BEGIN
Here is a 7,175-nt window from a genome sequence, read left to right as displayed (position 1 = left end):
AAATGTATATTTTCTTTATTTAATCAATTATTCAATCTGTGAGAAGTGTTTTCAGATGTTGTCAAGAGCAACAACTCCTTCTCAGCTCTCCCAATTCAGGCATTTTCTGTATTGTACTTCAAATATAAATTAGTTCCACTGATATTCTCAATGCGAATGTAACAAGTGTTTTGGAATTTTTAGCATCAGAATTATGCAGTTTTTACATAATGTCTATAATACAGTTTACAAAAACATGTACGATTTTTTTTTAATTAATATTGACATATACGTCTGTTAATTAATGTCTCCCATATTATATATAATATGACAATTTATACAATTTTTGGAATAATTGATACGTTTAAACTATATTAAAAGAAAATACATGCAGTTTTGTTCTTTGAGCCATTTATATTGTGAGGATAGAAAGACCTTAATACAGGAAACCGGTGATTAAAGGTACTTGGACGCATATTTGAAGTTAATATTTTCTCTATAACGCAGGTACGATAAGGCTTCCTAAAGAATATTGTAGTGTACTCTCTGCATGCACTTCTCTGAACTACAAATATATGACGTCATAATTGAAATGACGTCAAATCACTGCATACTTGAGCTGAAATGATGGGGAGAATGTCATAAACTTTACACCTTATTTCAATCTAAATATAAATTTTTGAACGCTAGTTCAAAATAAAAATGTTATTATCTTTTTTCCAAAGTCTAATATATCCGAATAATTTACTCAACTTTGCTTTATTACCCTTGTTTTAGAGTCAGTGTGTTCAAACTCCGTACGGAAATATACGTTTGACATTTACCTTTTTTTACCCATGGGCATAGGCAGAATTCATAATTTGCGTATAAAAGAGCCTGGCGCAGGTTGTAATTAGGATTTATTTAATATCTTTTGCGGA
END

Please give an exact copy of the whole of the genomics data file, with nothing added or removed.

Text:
Here is a 7,175-nt window from a genome sequence, read left to right as displayed (position 1 = left end):
AAATGTATATTTTCTTTATTTAATCAATTATTCAATCTGTGAGAAGTGTTTTCAGATGTTGTCAAGAGCAACAACTCCTTCTCAGCTCTCCCAATTCAGGCATTTTCTGTATTGTACTTCAAATATAAATTAGTTCCACTGATATTCTCAATGCGAATGTAACAAGTGTTTTGGAATTTTTAGCATCAGAATTATGCAGTTTTTACATAATGTCTATAATACAGTTTACAAAAACATGTACGATTTTTTTTTAATTAATATTGACATATACGTCTGTTAATTAATGTCTCCCATATTATATATAATATGACAATTTATACAATTTTTGGAATAATTGATACGTTTAAACTATATTAAAAGAAAATACATGCAGTTTTGTTCTTTGAGCCATTTATATTGTGAGGATAGAAAGACCTTAATACAGGAAACCGGTGATTAAAGGTACTTGGACGCATATTTGAAGTTAATATTTTCTCTATAACGCAGGTACGATAAGGCTTCCTAAAGAATATTGTAGTGTACTCTCTGCATGCACTTCTCTGAACTACAAATATATGACGTCATAATTGAAATGACGTCAAATCACTGCATACTTGAGCTGAAATGATGGGGAGAATGTCATAAACTTTACACCTTATTTCAATCTAAATATAAATTTTTGAACGCTAGTTCAAAATAAAAATGTTATTATCTTTTTTCCAAAGTCTAATATATCCGAATAATTTACTCAACTTTGCTTTATTACCCTTGTTTTAGAGTCAGTGTGTTCAAACTCCGTACGGAAATATACGTTTGACATTTACCTTTTTTTACCCATGGGCATAGGCAGAATTCATAATTTGCGTATAAAAGAGCCTGGCGCAGGTTGTAATTAGGATTTATTTAATATCTTTTGCGGA